[To the Editor of THE SPECTATOR.] SIR,—The article by "
Under Thirty—VI " is moving and impressive. The writer is so obviously afraid of life and un- sure of herself. Perhaps she can win a surer footing and a more tranquil outlook by dwelling rather on life's certainties than its disappointments. She is a citizen of a . beautiful world ; only the evil trinity of greed, selfishness and the lust for power have enthroned the tragedies that overwhelm her. From them have sprung war, pestilence and famine—all the fruit of human wrongdoing. In her own life she can do little to combat them, save through her own fortitude and example, and that in a very narrow circle. She must learn that her own immediate task is the creation of a true per- sonality, and that thi3 will almost certainly be the outcome of temporary discipline and suffering. Through that experi- ence, however, she will gradually discover the harmony of an inward peace, and find the inspiration of selfless service. She will also know that life is good and not evil, because she has changed its centre for herself, and sympathy and kindness will dominate her . outlook rather than distrust and . fear. Meanwhile she . will also .probably discover that material well-being is relatively unimportant, and that there . is more real happiness to be found in " the . slums ". than Park Lane. That will not prevent her working for the overthrow of the evils that she. sees around her ; it will only inspire her to the recognition that her life need not be futile. but fruitful, and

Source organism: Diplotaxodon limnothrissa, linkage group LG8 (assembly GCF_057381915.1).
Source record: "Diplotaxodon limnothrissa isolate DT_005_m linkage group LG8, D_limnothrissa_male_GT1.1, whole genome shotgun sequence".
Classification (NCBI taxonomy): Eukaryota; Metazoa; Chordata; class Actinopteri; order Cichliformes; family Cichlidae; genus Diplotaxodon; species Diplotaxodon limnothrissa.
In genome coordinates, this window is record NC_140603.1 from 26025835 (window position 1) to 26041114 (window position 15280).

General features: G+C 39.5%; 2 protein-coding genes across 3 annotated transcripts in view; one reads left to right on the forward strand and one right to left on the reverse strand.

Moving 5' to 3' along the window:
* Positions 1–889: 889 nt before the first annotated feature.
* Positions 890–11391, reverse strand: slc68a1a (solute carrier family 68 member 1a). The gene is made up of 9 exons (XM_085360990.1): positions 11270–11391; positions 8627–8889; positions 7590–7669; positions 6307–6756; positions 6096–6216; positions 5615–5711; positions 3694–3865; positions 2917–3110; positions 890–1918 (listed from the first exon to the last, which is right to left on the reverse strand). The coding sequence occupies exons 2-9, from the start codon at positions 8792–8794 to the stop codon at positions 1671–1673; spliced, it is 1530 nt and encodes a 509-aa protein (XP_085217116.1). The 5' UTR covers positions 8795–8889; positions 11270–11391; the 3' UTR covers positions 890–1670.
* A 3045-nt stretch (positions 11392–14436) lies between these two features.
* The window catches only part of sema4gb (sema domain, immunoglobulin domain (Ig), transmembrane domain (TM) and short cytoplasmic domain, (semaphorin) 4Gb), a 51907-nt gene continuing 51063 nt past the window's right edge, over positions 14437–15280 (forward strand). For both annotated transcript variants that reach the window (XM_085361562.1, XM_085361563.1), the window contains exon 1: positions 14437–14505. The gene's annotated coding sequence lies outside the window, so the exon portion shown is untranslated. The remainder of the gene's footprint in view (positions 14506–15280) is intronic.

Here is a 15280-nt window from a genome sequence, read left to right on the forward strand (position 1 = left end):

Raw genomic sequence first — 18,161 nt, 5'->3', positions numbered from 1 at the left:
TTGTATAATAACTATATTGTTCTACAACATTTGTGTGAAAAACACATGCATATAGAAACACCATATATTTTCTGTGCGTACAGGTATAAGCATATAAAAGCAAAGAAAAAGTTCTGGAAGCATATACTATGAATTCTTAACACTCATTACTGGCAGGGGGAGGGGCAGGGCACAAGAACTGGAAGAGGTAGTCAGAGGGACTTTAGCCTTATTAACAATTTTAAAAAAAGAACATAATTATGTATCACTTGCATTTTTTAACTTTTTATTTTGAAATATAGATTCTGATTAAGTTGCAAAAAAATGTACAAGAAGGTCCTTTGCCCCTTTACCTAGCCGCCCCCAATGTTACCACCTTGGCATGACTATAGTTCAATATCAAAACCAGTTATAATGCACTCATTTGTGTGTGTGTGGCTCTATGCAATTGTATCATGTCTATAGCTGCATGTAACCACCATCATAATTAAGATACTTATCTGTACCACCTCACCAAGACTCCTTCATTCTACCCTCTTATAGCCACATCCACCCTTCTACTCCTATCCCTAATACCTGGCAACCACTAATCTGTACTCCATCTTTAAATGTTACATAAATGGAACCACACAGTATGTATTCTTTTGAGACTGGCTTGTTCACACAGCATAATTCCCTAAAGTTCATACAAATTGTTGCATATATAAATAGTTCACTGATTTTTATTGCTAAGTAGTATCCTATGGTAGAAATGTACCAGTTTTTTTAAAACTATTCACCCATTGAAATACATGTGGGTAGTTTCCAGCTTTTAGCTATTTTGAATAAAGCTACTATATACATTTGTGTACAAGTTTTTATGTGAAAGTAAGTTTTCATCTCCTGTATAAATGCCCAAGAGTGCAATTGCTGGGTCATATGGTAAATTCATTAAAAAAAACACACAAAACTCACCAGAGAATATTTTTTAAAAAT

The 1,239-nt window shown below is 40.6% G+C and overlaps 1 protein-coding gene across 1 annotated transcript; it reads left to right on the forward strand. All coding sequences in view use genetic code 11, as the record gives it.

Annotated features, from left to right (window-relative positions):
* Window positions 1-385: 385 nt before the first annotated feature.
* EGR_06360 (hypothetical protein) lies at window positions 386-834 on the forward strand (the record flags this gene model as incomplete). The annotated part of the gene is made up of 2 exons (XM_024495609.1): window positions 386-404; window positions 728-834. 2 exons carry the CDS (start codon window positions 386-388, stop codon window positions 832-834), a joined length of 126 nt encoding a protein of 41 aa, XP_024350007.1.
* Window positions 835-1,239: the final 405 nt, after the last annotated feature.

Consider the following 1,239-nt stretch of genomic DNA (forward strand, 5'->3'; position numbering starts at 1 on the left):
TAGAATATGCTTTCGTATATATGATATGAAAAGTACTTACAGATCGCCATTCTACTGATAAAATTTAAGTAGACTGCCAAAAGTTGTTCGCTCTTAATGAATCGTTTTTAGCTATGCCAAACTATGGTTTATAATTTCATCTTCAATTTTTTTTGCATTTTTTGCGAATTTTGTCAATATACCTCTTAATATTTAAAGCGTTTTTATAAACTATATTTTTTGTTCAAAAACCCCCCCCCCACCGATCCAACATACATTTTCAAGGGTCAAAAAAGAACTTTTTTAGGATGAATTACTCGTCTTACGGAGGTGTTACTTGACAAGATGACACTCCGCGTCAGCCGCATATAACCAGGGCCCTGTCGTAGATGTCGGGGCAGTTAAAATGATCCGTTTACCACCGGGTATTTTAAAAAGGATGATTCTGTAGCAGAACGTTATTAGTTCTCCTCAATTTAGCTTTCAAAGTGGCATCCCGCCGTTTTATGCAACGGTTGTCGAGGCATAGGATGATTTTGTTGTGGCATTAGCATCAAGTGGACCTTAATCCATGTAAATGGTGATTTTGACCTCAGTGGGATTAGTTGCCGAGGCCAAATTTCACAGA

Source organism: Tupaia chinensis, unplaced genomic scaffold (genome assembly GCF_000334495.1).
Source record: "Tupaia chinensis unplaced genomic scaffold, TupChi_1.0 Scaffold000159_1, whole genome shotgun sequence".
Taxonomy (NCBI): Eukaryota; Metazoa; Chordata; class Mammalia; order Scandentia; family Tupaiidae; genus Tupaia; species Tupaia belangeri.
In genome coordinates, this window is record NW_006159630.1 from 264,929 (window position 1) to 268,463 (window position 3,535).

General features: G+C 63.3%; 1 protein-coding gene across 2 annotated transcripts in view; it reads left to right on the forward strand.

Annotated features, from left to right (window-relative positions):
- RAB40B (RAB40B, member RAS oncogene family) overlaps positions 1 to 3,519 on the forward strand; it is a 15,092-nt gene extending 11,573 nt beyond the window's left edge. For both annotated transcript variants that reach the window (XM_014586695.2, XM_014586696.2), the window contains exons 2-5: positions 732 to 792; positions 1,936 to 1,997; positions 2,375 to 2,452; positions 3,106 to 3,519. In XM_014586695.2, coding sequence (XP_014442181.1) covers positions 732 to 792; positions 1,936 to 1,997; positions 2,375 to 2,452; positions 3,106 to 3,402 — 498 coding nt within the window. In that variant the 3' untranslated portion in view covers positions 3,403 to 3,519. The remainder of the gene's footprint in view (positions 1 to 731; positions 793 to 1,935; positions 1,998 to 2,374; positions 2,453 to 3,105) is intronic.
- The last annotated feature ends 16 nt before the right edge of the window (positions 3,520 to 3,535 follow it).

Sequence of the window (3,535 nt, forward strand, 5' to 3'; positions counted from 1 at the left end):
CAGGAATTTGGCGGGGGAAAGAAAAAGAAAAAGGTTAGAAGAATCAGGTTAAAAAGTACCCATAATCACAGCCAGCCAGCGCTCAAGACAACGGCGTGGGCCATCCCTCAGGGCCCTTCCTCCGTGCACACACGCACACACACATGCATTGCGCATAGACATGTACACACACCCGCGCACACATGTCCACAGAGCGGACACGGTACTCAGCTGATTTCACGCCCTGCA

that in her labours she is a co-worker with Destiny, which stresses the goal more than the road by which humanity is reaching it. These things are certain.
With that outlook she may gradually realise that humanity is fighting its way forward through blood and tears to a richer heritage, and that the things that frighten her are but the birth-pangs of a finer civilisation.—Yours faithfully,
Sunlight Chambers, 2-4 Bigg Market, Newcastle-on-Tyne, r